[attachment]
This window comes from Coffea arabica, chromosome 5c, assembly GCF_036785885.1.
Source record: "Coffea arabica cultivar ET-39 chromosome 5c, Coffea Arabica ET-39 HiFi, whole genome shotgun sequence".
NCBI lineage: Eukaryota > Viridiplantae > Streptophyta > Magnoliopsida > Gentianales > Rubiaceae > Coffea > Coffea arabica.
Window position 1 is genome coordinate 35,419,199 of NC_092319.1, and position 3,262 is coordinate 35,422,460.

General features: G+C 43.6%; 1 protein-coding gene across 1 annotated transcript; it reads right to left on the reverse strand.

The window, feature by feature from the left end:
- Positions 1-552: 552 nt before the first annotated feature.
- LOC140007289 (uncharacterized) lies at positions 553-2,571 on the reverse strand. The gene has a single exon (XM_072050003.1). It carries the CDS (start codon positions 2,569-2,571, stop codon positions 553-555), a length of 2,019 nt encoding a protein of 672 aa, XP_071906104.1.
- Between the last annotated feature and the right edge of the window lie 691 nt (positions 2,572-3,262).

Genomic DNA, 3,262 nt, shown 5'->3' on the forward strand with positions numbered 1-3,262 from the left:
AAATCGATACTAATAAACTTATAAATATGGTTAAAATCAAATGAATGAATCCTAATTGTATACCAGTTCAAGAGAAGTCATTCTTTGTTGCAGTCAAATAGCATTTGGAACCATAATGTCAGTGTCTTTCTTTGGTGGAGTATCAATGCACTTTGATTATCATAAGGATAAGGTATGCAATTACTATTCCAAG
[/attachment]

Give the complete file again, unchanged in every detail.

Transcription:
This window comes from Coffea arabica, chromosome 5c, assembly GCF_036785885.1.
Source record: "Coffea arabica cultivar ET-39 chromosome 5c, Coffea Arabica ET-39 HiFi, whole genome shotgun sequence".
NCBI lineage: Eukaryota > Viridiplantae > Streptophyta > Magnoliopsida > Gentianales > Rubiaceae > Coffea > Coffea arabica.
Window position 1 is genome coordinate 35,419,199 of NC_092319.1, and position 3,262 is coordinate 35,422,460.

General features: G+C 43.6%; 1 protein-coding gene across 1 annotated transcript; it reads right to left on the reverse strand.

The window, feature by feature from the left end:
- Positions 1-552: 552 nt before the first annotated feature.
- LOC140007289 (uncharacterized) lies at positions 553-2,571 on the reverse strand. The gene has a single exon (XM_072050003.1). It carries the CDS (start codon positions 2,569-2,571, stop codon positions 553-555), a length of 2,019 nt encoding a protein of 672 aa, XP_071906104.1.
- Between the last annotated feature and the right edge of the window lie 691 nt (positions 2,572-3,262).

Genomic DNA, 3,262 nt, shown 5'->3' on the forward strand with positions numbered 1-3,262 from the left:
AAATCGATACTAATAAACTTATAAATATGGTTAAAATCAAATGAATGAATCCTAATTGTATACCAGTTCAAGAGAAGTCATTCTTTGTTGCAGTCAAATAGCATTTGGAACCATAATGTCAGTGTCTTTCTTTGGTGGAGTATCAATGCACTTTGATTATCATAAGGATAAGGTATGCAATTACTATTCCAAG